Diet, acid-base status and the performance of high intensity exercise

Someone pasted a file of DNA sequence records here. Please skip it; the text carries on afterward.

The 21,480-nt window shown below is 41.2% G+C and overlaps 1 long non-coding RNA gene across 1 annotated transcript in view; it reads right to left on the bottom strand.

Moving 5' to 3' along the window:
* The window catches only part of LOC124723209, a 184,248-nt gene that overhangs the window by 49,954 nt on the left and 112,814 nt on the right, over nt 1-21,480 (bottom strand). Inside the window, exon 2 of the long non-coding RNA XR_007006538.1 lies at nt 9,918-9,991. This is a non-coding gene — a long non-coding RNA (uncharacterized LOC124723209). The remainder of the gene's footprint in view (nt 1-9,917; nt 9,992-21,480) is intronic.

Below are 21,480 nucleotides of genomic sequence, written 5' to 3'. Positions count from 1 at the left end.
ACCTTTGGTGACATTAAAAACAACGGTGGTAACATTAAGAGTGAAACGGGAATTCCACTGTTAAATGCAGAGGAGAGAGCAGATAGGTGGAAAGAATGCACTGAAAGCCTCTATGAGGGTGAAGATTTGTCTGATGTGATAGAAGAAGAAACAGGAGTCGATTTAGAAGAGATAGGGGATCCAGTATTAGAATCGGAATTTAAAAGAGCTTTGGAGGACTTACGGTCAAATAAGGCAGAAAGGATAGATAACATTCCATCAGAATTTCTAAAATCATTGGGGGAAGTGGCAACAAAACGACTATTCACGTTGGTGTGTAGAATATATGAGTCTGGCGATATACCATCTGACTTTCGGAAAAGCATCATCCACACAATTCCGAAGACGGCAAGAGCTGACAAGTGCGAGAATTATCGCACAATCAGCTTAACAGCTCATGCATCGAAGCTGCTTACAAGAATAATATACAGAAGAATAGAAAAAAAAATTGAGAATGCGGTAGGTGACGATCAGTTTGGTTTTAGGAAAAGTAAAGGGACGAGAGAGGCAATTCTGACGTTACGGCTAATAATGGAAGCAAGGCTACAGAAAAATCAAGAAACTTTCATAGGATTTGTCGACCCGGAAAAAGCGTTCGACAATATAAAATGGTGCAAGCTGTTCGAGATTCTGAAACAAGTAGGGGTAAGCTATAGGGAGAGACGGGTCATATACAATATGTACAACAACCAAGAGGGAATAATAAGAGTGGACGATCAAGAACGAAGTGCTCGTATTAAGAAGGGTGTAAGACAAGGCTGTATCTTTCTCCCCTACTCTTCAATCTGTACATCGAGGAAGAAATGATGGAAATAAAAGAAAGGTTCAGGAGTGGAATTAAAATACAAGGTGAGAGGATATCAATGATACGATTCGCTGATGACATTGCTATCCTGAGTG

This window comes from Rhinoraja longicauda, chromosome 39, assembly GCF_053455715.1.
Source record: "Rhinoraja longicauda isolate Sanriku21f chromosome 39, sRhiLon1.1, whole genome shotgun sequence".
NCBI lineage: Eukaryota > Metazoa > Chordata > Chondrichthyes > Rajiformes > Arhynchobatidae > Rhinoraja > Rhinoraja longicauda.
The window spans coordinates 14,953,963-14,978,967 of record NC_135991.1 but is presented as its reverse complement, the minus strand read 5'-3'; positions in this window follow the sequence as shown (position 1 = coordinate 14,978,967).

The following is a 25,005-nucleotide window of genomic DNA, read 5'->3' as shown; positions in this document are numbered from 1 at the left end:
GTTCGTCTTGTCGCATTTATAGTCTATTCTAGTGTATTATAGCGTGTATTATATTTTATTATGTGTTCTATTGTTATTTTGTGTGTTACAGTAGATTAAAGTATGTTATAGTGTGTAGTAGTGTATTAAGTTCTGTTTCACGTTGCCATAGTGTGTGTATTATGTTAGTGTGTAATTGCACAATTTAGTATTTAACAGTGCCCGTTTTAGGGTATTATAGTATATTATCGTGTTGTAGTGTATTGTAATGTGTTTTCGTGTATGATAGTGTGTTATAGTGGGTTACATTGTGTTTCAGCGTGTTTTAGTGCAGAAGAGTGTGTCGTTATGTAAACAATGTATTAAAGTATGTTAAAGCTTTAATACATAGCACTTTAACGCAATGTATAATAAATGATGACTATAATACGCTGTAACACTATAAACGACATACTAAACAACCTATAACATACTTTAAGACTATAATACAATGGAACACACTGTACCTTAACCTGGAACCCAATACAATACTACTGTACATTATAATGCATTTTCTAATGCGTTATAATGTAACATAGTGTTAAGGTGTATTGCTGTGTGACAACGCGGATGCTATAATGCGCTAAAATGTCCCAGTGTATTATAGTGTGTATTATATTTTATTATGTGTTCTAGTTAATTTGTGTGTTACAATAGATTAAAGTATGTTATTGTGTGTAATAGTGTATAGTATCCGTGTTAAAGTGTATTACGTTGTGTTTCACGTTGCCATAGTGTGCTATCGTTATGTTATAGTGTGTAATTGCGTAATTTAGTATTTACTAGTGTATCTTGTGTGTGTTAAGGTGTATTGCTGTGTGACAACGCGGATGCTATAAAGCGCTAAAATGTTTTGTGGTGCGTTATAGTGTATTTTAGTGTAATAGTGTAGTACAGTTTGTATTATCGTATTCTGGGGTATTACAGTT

The aim of the present experiments was to investigate the effects of dietary components and composition on acid-base status. It was hoped that those dietary components which exert the greatest effect on acid-base would be identified. In a second series of experiments the role of diet-induced changes on the performance of high intensity exercise was investigated. The sodium salts of weak organic acids were administered after an overnight fast and their effects on blood acid-base status were observed. An alkalinising effect on blood and urine was observed over 3 and 24 hours respectively. In the next study the sodium salts were administered for five consecutive days; blood and urine acid-base status were measured 24 hour after ingestion. Under these circumstances the salt-induced alkalosis was only observed on urine. Blood acid-base status had, after 24 hours, returned to pre-ingestion values. The alkalinising effect on urine was sustained for as long as the sodium salts were consumed. However, upon cessation of the salt ingestion urine acid-base status had returned to the pre-ingestion values within 24 hours. In the third experiment the chronic effects of different macro nutrient intakes was investigated in two groups of matched female subjects. The omnivorous group had a higher dietary intake of protein than the vegetarian subjects. There was no biologically significant difference in blood acid-base status between the two groups. As a consequence of the higher protein intake the urinary titratable acid output of the omnivorous women was higher than that of the vegetarians. Despite the same dietary intake of calcium the omnivorous subjects had a higher urinary excretion of calcium than the vegetarians. It is thought the acidifying effect on urine from the higher protein intake of the omnivorous women was responsible for their greater urinary calcium excretion.